A web-based cognitive behavioral therapy program for insomnia (CBT-I) is helping improve sleep in populations ranging from individuals with insomnia disorder to people with diverse chronic conditions that negatively impact sleep. Known as Go! to Sleep℠, the online tool developed by Cleveland Clinic sleep experts is especially useful for patients unable to access traditional in-person CBT-I because of geographic, medical or financial barriers.
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“Our goal is to meet the needs of people who can benefit from better sleep wherever they are and regardless of other medical problems,” says Michelle Drerup, PsyD, DBSM, a staff psychologist and Director of Behavioral Sleep Medicine with Cleveland Clinic’s Sleep Disorders Center and Department of Psychiatry and Psychology. “Not everyone can meet regularly with a therapist in person, so having an effective and easily accessible online program can fill the gap for a variety of patient populations.”
A multipronged approach
The six-week program consists of daily lessons providing education about the physiology and importance of sleep and how best to enhance it. Beneficial daily activities and relaxation exercises are assigned, while pharmaceutical sleep aids are discouraged. Participants maintain an online sleep log to assess sleep efficiency and chart their progress.
“Go! to Sleep provides a multispecialty, comprehensive plan that’s similar to the one we offer people who come to our Sleep Disorders Center,” says Dr. Drerup, who helped develop and research the program. “It’s gratifying to know we can expand our reach and increase convenience to patients for a very low cost.”
The program can be purchased for $40 on Cleveland Clinic’s website.
Program results: Completers improve
Go! to Sleep was first studied in a randomized trial in 88 adults (43 intervention, 45 control) with primary insomnia (Telemed J E Health 2017;23:590-599). The control group was a waitlist group whose members received the treatment at the end of the study period.
Outcomes were assessed with the Insomnia Severity Index (Sleep. 2011;34:601-608), a seven-item self-reported questionnaire on nighttime wakefulness , daytime functioning and impact on quality of life. Dr. Drerup notes that the Insomnia Severity Index is not an objective measure of how long it takes to fall asleep or time awake at night, but rather an assessment of how patients feel about their sleep. This subjective aspect, she emphasizes, is an important component of insomnia, as worry about lack of sleep can feed into a vicious cycle of nighttime wakefulness.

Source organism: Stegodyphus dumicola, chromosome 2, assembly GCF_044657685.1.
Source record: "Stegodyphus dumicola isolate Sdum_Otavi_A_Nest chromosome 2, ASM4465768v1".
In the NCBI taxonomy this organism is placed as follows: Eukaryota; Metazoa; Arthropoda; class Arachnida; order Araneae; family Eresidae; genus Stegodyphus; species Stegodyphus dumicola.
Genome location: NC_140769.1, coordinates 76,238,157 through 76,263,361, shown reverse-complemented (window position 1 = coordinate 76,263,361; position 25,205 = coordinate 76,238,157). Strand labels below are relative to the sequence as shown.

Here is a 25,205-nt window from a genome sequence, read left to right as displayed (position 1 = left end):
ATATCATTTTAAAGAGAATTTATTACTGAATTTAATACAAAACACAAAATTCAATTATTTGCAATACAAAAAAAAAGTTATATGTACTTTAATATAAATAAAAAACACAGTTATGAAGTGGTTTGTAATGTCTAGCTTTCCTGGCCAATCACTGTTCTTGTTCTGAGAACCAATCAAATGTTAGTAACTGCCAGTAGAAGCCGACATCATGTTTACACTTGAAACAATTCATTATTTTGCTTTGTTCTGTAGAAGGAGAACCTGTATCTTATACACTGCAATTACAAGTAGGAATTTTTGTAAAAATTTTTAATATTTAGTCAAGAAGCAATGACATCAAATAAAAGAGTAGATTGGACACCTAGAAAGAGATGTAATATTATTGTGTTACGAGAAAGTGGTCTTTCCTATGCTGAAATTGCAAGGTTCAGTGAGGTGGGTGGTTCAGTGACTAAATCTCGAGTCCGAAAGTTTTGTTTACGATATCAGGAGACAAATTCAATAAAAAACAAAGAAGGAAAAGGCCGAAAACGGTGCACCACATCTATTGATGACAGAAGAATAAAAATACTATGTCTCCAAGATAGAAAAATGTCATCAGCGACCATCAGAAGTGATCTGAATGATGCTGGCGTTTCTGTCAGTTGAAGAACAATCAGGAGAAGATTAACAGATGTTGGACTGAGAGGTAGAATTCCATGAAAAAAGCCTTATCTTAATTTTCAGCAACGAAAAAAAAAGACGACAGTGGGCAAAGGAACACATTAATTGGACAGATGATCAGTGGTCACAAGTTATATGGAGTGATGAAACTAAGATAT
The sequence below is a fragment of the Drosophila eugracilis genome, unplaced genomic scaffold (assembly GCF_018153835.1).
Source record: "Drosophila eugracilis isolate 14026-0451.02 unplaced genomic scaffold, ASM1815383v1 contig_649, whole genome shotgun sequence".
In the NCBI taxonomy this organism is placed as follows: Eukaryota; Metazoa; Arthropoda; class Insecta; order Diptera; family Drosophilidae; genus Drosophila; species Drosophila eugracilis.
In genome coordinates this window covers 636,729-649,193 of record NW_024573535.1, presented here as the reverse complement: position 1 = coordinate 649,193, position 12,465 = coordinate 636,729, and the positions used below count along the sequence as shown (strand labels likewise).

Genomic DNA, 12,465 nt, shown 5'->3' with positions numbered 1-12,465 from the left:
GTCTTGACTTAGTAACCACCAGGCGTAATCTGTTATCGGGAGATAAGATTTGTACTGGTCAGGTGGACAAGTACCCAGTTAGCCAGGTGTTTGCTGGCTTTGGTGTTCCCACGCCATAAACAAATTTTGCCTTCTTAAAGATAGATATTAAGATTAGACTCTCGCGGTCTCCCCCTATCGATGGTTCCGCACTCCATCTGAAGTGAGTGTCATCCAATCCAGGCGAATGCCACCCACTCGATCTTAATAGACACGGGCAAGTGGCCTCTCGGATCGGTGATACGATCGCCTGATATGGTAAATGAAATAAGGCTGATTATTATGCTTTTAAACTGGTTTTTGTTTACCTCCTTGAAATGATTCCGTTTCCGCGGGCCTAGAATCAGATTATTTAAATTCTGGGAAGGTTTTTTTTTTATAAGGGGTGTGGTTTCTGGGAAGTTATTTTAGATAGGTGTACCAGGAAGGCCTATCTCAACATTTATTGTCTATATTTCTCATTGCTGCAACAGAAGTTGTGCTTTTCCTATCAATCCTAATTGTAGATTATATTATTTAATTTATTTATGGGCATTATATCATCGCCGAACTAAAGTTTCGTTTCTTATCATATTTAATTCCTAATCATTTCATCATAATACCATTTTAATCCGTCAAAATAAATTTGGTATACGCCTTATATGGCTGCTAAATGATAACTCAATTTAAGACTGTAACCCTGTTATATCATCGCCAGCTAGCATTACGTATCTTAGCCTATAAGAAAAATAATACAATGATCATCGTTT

The study found clinically meaningful improvements in insomnia severity with sustained benefits over four months, establishing that the program offers an effective treatment option for people with insomnia.
Since then, small similarly designed studies have tested the tool in patients with insomnia and comorbid disease:
In general, participants in these studies who completed the program had significantly improved outcomes. However, dropout rates were high, ranging from approximately 20% to 40%.
“Many patients in the chronic illness studies were older and may not be as comfortable accessing healthcare via computer,” Dr. Drerup speculates. “Their medical illness may also interfere with their ability and motivation to complete the program.”
Another study is underway in 40 people with multiple sclerosis and insomnia. It involves two experimental arms: In one, subjects exclusively use Go! to Sleep, while in the other they use the program in addition to having semi-structured biweekly online video-chat sessions or phone calls with trained research personnel. The hope is that the additional program support will increase the participation rate. The study is expected to be completed later this year.
Next steps: Additional populations, interface refinements
In an ongoing long-term collaboration with principal investigator Cheryl Thompson, PhD, of Case Western Reserve University, Dr. Drerup’s team is also testing the effectiveness of Go! to Sleep for improving sleep duration and quality in women at high risk of breast cancer. That project is also exploring whether the program has the ability to improve breast cancer incidence and/or tumor phenotype among women at high risk of breast cancer.
Dr. Drerup says her team has considered investigating the use of Go! to Sleep in patients with chronic pain syndromes and/or rheumatologic disorders. Additionally, the ongoing multiple sclerosis study will likely be expanded if its results are encouraging.
She is also looking at options to enhance the provider-patient interface to make the program more widely used. She herself tracks the progress of her patients who use the tool and regularly provides them with online encouragement and counseling. Keeping clinicians’ already busy schedules in mind, she hopes to develop methods to more easily incorporate provider support, such as including progress reports and patient feedback in a clinic’s electronic medical record or enlisting a program navigator to handle routine interactions and involve the primary provider when needed.
“Online delivery of cognitive behavioral therapy has tremendous potential to improve health outcomes in a very cost-effective way,” says Dr. Drerup, who recently detailed considerations and controversies related to online CBT-I in a review article in Sleep Medicine Clinics (2019;14:283-290). “If a person is not sleeping well, they’re not functioning well, and that holds true across the whole range of medical conditions.”